7 billion human beings: Why gender equality matters more than ever!

The United Nations Population Division estimates that the world’s population reached 7 billion around October 31, 2011. This milestone has an important impact on the worldwide economic and social equilibrium.  Gender equality represents a major factor allowing countries to bear the challenges and  to benefit from the opportunities of demographic dynamics.

The recent birth of the 7th billion human being has been registered with mixed feelings all over the world.  The exponential population growth that could have been observed over the last 50 years as well as the UN projections for the future global population size are perceived as quite frightening in most countries. Indeed, the actual population size and the future population growth represent enormous challenges for countries of all development stages.

In developing countries, and particularly in Sub-Saharan Africa, a first important challenge is to provide an adequate agricultural organization to avoid famine, to provide clean water and to protect the environment.  Improving the access to health and education is another major challenge. This is where gender equality comes into play. Especially for girls and young women,  access to family planning, to contraception, to education and to the formal labour market is crucial not only for improving their own living conditions, but also in terms of demographic dynamics.  Fertility and child mortality can be significantly reduced by fostering women’s economic empowerment and by containing patriarchal social norms (inheritance laws, genital mutilation, limited freedom of movement etc…). In addition, an improved access to education for girls and boys allows developing countries to exploit their enormous growth potential that comes along with the high proportion of young people at working age (demographic bonus).

In emerging countries, rapid industrialization and urbanization represent a major development challenge as these phenomena risk coming along with environmental damage, slum formation, unemployment, lose family networks, drug abuse and youth criminality. In this context, improving women’s access to the formal labour market as well as to health care and education is particularly important, as investments in these areas are likely to lead to later marriages, less teenage pregnancies and more stable family structures. This helps accelerating the trend to smaller families and boosts investments in the education and health of children. Providing economic and educational opportunities for women thus leads to a win-win situation for all of society.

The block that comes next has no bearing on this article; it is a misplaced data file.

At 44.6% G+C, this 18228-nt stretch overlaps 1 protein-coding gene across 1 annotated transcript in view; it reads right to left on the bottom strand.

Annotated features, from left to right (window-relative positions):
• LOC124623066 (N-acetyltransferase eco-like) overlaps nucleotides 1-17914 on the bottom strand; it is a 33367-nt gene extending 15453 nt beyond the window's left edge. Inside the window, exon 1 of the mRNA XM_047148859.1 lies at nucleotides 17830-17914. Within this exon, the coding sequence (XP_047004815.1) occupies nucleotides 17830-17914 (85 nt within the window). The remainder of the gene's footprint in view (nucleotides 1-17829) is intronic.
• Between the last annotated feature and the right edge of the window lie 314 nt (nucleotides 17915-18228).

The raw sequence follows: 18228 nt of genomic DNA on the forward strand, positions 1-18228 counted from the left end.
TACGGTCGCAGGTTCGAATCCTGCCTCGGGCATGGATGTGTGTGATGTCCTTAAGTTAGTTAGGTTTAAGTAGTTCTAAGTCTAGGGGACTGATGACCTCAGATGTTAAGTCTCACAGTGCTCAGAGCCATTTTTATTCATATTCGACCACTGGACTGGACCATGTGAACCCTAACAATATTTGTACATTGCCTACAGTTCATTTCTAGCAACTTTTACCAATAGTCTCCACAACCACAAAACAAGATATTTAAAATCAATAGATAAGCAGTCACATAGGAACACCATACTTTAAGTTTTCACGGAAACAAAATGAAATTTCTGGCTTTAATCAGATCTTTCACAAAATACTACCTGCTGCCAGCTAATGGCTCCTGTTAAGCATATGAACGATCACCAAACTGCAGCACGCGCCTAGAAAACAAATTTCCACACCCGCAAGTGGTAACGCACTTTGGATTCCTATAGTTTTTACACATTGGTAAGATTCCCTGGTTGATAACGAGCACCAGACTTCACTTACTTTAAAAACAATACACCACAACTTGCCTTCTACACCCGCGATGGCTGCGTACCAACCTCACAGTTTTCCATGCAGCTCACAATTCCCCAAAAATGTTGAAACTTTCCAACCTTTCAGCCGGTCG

In developed countries, low fertility and high life expectancy represent the major demographic challenges. Population ageing certainly is a worldwide phenomenon, but implies a particular problem for developed countries, as the current low fertility rates make it difficult to finance pay-as-you go pension systems in the next future. Providing women with possibilities to combine work and family life has been identified as an important factor to enable parents to realize their fertility intentions. Moreover, providing women with an independent income, which allows them to make adequate social security contributions and private savings, can be seen as the best instrument to battle old-age poverty in developed countries (which concerns mainly women).

Hence, women’s access to decent jobs with income and career perspectives emerges as key factor to tackle the challenges of demographic dynamics. This holds for developed countries as much as for emerging and developing countries.

Source: blog author’s own contribution

inspired by the symposium “The Seven Billionth Human: What Does This Birth Mean” on October 14, 2011, organized by the Hopkins Population Center and the Bill & Melinda Gates Institute for Population and Reproductive Health.

Participants: Babatunde Ostimehin (Executive Director, United Nations Population Fund), David Lam (Professor, Economics Department University of Michigan), Hania Zlotnik (Director, Population Division United Nations),  Brian O’Neill (National Center for Atmospheric Research)

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